By Rose Arce
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PEARLINGTON, Mississippi (CNN) -- Hurricane Katrina was still an eggbeater of a storm when Angela Cole, sitting in her living room in upstate New York, decided to rent herself an SUV and head south.
Angela is a public health nurse who consults for large pharmaceutical companies, not the kind of white-uniform nurse who strides around hospitals in crepe-soled shoes. She didn't quite know what she was getting herself into. She just knew she wanted to help.
She traveled into Mississippi in the weeks following the hurricane and came upon Pearlington, a poor, unincorporated, multiracial place in Hancock County where most of the town's 1,700 people were hunkering down at the Stennis Space Center as wind and water battered their homes. "I stopped everywhere I saw any sign of life," she wrote in an e-mail to her friends. "Little by little, clusters of people began to emerge. And I began to do what I came here to do -- I cleaned and bandaged cuts; I distributed bread and peanut butter and jelly; I gave clothes to a young mother of two who has virtually no personal belongings now."
Angela had had offered her services to several federal aid organizations and says she got little or no response. Some local agencies even asked her to leave town because they were bringing the town bad publicity.
One of her frustrated e-mails reached me through a friend of a friend: "I know that while people are living in squalor there are hundreds and hundreds of FEMA emergency housing trailers parked one hour north of Pearlington at the Purvis, Mississippi, exit off I-59 North [just south of Hattiesburg]. I have photos to prove it." Her efforts persuaded CNN to single out the town for coverage.
"American Morning" anchor Soledad O'Brien; photographer Ric Blackburn and I did a piece for Christmas. I interviewed med students from California, a contractor from Colorado, a couple from Atlanta and office workers in New York who had all come to help. FEMA finally got most people trailers by Christmas and the officials who had opposed Angela's efforts stepped out of her way.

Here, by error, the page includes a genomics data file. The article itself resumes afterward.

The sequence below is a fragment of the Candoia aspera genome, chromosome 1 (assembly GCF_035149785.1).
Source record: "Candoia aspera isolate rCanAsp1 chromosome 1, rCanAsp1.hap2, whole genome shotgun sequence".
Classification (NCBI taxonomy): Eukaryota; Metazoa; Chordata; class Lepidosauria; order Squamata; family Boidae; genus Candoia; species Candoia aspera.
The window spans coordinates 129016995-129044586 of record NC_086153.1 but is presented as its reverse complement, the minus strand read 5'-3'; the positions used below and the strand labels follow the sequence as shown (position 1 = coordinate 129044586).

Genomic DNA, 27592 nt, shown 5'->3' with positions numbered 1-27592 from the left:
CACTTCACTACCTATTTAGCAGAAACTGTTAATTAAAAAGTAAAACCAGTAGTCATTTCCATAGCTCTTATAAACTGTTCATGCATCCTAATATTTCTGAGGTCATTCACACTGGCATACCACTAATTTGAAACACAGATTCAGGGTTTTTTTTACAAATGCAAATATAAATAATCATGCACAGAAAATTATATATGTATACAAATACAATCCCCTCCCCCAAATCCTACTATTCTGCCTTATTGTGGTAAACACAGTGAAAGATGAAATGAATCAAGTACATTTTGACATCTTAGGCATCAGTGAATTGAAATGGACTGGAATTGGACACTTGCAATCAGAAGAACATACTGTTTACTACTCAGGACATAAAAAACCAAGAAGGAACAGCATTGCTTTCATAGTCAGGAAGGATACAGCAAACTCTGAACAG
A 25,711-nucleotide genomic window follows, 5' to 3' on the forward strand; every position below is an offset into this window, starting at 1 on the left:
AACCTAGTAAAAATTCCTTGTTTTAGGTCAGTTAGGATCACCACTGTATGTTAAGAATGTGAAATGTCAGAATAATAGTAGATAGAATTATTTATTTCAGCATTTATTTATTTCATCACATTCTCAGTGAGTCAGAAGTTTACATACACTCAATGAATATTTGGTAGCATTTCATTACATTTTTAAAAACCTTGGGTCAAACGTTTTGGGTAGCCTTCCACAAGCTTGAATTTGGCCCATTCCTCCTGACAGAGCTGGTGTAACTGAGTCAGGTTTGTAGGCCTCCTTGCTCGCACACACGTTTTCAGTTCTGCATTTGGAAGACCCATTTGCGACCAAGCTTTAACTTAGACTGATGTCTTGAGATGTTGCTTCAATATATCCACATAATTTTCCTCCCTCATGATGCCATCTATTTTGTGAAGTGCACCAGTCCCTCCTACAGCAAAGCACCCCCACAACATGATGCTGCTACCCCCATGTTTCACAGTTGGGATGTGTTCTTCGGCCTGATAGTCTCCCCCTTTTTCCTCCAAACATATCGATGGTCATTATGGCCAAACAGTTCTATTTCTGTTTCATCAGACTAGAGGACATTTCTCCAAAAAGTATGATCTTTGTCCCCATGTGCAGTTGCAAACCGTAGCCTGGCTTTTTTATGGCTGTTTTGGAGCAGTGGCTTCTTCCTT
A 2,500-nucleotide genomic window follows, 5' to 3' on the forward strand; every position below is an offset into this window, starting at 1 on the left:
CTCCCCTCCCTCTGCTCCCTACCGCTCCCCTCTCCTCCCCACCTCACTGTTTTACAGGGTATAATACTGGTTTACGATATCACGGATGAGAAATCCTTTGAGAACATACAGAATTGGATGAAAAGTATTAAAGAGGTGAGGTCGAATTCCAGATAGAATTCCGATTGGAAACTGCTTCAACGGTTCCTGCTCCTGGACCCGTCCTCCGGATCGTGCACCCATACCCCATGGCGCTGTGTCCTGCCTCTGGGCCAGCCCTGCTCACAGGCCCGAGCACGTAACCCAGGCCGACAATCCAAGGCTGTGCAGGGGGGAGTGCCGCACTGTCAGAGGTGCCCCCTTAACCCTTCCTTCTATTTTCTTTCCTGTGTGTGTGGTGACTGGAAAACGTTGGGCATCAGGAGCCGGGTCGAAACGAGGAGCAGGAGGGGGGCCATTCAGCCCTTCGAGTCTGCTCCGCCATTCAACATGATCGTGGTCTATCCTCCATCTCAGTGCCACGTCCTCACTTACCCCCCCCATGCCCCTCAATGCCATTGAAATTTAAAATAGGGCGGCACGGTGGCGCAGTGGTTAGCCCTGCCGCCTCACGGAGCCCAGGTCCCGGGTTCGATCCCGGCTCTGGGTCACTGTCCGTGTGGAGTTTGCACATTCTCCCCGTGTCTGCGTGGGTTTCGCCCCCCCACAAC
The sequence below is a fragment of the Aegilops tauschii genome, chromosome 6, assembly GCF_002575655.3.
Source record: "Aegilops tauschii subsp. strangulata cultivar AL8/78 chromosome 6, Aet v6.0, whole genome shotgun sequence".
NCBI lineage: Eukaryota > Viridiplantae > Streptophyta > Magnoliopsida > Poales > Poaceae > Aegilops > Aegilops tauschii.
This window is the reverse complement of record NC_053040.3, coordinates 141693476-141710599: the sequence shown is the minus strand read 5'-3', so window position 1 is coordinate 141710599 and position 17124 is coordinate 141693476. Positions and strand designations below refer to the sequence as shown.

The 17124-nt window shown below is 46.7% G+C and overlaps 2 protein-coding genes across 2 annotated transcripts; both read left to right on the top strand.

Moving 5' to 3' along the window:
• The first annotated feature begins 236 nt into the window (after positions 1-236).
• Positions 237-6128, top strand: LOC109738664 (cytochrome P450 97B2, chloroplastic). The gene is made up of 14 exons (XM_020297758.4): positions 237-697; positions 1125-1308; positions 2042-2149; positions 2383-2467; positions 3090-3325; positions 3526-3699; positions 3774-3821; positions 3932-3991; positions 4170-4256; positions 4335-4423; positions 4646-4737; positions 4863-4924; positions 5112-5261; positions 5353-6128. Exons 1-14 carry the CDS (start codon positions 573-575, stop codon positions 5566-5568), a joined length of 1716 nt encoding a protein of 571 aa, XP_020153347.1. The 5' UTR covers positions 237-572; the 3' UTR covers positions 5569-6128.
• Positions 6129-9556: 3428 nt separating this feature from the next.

FEMA said it takes time to implement the trailer program on such a massive scale. Soledad promised to return to Pearlington. In March we went back and focused on one Pearlington family that Angela was working with, Denise Swanson and her four kids: Carrie, Darian, Destin and Lisa.
The kids gave Soledad a tour of the tiny FEMA trailer. Lisa, who was 5, was sleeping on a kitchen shelf above her 6-year-old brother Destin. The older kids, Carrie and Darian, were sleeping on a convertible kitchen table. Linda Martin, the children's grandmother, began crying as she said, "My kids are just living in areas, they're not even homes."
Outside, big debris piles burned nasty soot into the air and fetid water gathered in channels along the streets. The family wondered what their kids were breathing, drinking and playing in. CNN hired independent environmental testing firms to sample the soil, water and air around the Swanson's trailer. We got the results around Easter. Their water was foul, contaminated with coliform bacteria. The soil was in good condition, but a test showed dangerous levels of formaldehyde in the air inside the trailer.
By August, FEMA trailers were all around Pearlington and a lot of debris had been cleared. But still, there was no grocery store, bank, school or restaurant.
Main Street is nonexistent; Churches are operating out of tents and temporary shelters. Officials say the town's population is less than half what it was before Katrina, and not one family has moved out of a trailer and into a rebuilt house.
Every major street in Pearlington has a campground of church volunteers who, residents say, have led the efforts to recover and rebuild. Angela Cole has not given up. She founded a nonprofit organization funded by donations from volunteers she's met from around the country. Her goal is to get at least some of these people back in homes. She's launched a Web site, pearlingtonproject.org, that includes her latest commitment to the people of Pearlington: "We must hold those in authority accountable for their inaction; and, we must persist until we have answers on behalf of those who cannot ask the questions for themselves.
"Those of us out in the world cannot allow our expectations to shrink. We must hold the hope for those who are too weary to do so for themselves. We must --and I know we will."